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To split or not to split? That is the question!


Evaluate whether gift-splitting consents are advisable for gifts if the donor's gifts for the year include some gifts that may be included in the donor's estate. The following are some situations in which gift-splitting should be closely examined.

* Qualified personal residence trusts (QPRTs).

* Grantor retained annuity trusts (GRATS).

* Grantor retained unitrusts (GRUTS).

* Common-law grantor retained income trusts (GRITS).


If a married couple consents to split its gifts with third parties during a calendar year, all of these gifts are treated as having been made one-half by each spouse. It usually is advantageous to split gifts to capture each spouse's lower brackets and any available unified credit.


There may be hazards to this technique. If, at the donor's death, the property is included in the donor's estate, gift-splitting could be detrimental to the donor's spouse.

The Code provides for remedies to the donor if property transferred by gift is subsequently included in the donor's estate. But these remedies generally do not apply to the donor's spouse who merely consented to having the gift treated as being made one-half by each. The donor is mad whole, but generally not the donor's spouse.

Example: H, age 70, places $1,000,000 home in a QPRT, retaining the home's use for seven year with the remainder interest to C. and W, his wife, consent under Sec. 2513 to split the $388,880 gift (base on the January 1995 applicable Federal rate). H dies during the trust's term. The full value of the trust's corpus is included in his gross estate under Sec. 2036; gift splitting does not make W "transferor" of half of the property for estate tax purposes.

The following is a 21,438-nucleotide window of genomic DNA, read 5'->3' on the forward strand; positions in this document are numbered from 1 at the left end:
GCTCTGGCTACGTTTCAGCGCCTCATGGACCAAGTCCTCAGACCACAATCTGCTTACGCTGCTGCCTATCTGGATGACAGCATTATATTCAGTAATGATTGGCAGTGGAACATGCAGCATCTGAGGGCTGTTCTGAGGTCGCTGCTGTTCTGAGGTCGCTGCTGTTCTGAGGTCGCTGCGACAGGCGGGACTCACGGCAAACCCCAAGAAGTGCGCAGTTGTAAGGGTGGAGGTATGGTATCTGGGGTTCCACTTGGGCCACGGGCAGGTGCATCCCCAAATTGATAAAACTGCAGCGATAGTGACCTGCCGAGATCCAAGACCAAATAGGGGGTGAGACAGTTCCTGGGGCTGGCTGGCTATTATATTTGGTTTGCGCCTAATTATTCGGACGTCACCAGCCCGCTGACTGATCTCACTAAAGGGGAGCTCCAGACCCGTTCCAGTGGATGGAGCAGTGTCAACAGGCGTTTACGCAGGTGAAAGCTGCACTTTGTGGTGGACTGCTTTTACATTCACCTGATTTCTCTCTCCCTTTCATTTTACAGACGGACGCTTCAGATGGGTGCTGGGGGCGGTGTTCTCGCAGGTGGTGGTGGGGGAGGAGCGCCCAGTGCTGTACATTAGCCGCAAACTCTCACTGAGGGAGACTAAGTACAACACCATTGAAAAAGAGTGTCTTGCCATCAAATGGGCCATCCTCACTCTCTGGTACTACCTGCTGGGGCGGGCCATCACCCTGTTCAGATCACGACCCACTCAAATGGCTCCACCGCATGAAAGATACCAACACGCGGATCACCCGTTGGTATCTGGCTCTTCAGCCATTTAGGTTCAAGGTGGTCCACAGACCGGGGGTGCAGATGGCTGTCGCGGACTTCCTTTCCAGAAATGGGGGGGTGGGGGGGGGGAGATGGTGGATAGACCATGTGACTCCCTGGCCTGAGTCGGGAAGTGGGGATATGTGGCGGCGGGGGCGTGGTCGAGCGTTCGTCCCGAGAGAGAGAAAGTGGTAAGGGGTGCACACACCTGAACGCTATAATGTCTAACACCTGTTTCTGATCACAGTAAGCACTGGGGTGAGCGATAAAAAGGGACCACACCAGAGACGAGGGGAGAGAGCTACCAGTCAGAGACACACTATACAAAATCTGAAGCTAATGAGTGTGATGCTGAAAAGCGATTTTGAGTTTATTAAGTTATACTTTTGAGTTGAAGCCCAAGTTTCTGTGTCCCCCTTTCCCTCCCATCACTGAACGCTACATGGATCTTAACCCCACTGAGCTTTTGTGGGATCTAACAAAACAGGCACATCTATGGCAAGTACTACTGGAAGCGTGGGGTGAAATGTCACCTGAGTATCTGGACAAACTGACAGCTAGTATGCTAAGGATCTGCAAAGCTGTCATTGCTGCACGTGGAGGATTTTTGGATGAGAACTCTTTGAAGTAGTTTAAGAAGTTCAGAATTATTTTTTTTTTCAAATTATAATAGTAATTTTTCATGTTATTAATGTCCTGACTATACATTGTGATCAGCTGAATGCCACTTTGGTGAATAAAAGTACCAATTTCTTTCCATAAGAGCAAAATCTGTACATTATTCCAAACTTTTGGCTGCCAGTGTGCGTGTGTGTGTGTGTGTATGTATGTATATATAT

Since the home is included in H's estate, his portion of the gift, $194,440, is removed from his cumulative tax base under the adjusted taxable gifts exception (Sec. 2001(b)). However, W's portion of this gift is not removed from her cumulative tax base.

While any gift tax paid by W on her split gift will be credited in computing her estate tax, her split gift will push her subsequent taxable gifts and taxable estate into higher marginal rate brackets (or use up her unified transfer tax credit). If the gift were not split, H's entire gift would be eliminated if he died during the trust's term. However, the gift tax on this gift might be somewhat higher.

Further discussion

If the full amount of a split gift is included in the donor-spouse's gross estate, any gift tax paid on that gift by the consenting spouse also is included in the donorspouse's credit for gift taxes, which reduces the donor-spouse's tentative estate tax in arriving at the gross estate tax (Sec. 2001(d)).

In the example, W's estate tax consequences might be different if H died within three years of the gift.

Pursuant to Sec. 2035(d)(2), if a donor gratuitously transfers property within three years of death but retains an interest described in Sec. 2036 (or Sec. 2037, 2038 or 2042), the value of the transferred property is included in the donor's estate under Sec. 2035.